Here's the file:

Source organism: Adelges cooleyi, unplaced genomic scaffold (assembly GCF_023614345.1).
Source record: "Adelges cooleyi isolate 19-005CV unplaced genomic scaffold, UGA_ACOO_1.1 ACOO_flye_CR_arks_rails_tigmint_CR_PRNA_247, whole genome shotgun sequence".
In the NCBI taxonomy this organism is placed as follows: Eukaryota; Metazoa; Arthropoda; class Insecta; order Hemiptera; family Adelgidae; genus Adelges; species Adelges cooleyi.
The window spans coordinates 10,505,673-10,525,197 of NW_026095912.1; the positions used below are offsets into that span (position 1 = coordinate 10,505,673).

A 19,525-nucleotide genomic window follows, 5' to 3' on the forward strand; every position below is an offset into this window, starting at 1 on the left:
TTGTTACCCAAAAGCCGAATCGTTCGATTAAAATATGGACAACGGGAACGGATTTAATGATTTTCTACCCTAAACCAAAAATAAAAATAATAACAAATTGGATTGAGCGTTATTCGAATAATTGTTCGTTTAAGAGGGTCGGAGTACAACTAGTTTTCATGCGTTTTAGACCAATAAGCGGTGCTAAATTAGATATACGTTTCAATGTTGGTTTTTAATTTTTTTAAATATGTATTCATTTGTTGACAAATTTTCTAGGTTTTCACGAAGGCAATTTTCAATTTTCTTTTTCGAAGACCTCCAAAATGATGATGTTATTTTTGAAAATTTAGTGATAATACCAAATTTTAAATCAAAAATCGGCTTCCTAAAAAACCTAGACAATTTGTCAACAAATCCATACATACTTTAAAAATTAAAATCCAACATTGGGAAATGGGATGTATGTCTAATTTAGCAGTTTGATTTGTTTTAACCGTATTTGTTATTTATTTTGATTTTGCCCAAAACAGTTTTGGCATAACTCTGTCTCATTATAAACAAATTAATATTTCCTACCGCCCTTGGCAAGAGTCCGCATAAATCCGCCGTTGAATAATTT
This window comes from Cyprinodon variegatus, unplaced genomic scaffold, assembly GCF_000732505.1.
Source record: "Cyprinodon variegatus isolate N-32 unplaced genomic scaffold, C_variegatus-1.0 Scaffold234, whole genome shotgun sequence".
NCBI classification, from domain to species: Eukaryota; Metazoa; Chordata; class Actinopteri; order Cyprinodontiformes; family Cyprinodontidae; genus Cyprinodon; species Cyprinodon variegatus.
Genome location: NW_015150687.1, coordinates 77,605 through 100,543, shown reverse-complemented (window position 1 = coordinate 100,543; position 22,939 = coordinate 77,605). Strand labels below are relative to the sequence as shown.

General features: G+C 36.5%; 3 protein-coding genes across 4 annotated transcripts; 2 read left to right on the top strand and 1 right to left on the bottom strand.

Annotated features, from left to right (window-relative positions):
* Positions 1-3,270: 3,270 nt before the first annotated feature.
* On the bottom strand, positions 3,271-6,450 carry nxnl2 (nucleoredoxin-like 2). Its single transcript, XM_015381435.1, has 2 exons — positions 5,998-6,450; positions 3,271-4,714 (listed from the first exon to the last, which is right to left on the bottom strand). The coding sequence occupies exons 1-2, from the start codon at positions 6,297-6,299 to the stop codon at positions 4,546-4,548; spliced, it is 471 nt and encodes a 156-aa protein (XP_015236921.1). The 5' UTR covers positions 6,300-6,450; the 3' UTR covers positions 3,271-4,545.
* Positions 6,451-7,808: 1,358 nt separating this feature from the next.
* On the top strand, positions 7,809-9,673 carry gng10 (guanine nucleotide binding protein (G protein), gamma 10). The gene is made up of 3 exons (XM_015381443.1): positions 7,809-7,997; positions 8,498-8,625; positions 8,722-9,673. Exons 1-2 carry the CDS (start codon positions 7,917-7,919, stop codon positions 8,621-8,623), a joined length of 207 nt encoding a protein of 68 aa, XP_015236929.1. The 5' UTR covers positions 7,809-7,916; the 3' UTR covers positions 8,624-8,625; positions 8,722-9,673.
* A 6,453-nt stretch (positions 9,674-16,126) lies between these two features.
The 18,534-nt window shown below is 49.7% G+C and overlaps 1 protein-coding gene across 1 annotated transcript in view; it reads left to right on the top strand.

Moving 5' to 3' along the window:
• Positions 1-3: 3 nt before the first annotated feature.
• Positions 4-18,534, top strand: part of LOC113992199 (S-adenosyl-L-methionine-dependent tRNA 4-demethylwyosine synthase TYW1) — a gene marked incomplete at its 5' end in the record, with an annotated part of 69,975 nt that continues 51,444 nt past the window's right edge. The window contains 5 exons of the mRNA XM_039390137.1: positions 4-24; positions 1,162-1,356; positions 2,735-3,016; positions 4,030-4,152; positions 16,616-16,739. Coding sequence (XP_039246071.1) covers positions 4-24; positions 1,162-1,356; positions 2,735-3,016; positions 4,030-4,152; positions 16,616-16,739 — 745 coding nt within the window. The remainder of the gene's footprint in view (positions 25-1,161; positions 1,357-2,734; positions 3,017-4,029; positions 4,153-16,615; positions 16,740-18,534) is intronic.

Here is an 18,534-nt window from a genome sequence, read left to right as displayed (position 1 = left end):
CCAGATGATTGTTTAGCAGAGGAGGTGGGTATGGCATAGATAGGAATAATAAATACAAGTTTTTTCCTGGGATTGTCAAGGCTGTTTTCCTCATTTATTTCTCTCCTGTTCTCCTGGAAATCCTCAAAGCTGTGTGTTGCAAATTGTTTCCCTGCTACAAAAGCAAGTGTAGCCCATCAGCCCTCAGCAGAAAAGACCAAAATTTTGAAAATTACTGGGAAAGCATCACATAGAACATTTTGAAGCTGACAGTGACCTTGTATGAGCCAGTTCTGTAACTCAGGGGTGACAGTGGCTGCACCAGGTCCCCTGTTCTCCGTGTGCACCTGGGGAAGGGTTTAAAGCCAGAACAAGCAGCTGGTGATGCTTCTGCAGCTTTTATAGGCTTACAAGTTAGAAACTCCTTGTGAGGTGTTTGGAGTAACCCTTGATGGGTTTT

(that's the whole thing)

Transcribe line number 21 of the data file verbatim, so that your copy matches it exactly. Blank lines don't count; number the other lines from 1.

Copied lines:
• Positions 4-18,534, top strand: part of LOC113992199 (S-adenosyl-L-methionine-dependent tRNA 4-demethylwyosine synthase TYW1) — a gene marked incomplete at its 5' end in the record, with an annotated part of 69,975 nt that continues 51,444 nt past the window's right edge. The window contains 5 exons of the mRNA XM_039390137.1: positions 4-24; positions 1,162-1,356; positions 2,735-3,016; positions 4,030-4,152; positions 16,616-16,739. Coding sequence (XP_039246071.1) covers positions 4-24; positions 1,162-1,356; positions 2,735-3,016; positions 4,030-4,152; positions 16,616-16,739 — 745 coding nt within the window. The remainder of the gene's footprint in view (positions 25-1,161; positions 1,357-2,734; positions 3,017-4,029; positions 4,153-16,615; positions 16,740-18,534) is intronic.